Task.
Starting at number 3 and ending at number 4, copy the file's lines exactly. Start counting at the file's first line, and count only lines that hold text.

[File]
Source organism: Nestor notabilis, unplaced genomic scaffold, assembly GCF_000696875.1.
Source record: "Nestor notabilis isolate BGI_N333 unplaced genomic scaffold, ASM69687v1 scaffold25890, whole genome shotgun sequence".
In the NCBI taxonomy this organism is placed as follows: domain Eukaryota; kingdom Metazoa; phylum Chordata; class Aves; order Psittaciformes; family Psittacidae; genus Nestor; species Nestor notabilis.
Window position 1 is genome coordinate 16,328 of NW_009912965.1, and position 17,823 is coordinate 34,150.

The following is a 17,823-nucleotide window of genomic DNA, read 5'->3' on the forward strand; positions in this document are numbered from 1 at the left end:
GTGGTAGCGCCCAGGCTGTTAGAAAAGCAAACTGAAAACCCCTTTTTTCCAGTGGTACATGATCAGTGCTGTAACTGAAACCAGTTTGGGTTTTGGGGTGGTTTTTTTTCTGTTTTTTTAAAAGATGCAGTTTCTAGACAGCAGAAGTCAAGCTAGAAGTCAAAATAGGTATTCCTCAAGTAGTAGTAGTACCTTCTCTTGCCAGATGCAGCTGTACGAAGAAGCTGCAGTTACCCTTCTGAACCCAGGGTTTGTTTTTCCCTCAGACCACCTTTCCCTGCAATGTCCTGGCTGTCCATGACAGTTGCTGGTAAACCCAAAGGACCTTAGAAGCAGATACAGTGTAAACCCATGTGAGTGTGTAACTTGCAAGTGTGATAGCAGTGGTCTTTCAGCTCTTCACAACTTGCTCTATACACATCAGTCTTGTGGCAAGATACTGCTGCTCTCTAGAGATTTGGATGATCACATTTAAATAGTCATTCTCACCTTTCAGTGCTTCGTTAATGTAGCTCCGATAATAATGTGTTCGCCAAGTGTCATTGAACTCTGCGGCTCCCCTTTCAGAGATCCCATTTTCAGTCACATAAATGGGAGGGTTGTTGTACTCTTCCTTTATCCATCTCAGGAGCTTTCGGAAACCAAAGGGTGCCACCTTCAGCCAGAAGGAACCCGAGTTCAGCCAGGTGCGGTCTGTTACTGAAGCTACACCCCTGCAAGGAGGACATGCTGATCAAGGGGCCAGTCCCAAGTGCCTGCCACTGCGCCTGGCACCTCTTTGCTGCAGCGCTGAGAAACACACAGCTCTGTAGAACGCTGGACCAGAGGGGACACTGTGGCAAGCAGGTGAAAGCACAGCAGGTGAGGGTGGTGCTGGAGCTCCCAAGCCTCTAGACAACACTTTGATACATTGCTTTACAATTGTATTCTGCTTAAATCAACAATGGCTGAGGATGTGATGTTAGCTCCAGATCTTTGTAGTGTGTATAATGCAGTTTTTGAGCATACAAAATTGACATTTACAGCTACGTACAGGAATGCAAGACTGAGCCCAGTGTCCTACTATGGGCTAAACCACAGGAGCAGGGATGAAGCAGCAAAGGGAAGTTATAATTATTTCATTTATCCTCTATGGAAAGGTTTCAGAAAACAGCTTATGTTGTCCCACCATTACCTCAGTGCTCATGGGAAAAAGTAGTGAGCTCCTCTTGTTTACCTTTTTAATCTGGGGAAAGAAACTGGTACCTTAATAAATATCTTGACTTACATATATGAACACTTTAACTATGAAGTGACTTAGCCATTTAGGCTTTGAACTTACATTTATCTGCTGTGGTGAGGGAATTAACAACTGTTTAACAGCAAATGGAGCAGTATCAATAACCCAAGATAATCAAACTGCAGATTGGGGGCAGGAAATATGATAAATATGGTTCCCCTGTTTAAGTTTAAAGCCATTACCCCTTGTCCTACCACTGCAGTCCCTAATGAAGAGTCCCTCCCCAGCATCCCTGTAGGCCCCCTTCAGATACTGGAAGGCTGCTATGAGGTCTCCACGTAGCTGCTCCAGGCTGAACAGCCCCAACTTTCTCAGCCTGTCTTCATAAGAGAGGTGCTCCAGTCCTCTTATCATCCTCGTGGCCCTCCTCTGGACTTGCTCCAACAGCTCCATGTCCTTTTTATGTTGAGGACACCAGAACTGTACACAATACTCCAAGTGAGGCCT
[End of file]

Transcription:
In the NCBI taxonomy this organism is placed as follows: domain Eukaryota; kingdom Metazoa; phylum Chordata; class Aves; order Psittaciformes; family Psittacidae; genus Nestor; species Nestor notabilis.
Window position 1 is genome coordinate 16,328 of NW_009912965.1, and position 17,823 is coordinate 34,150.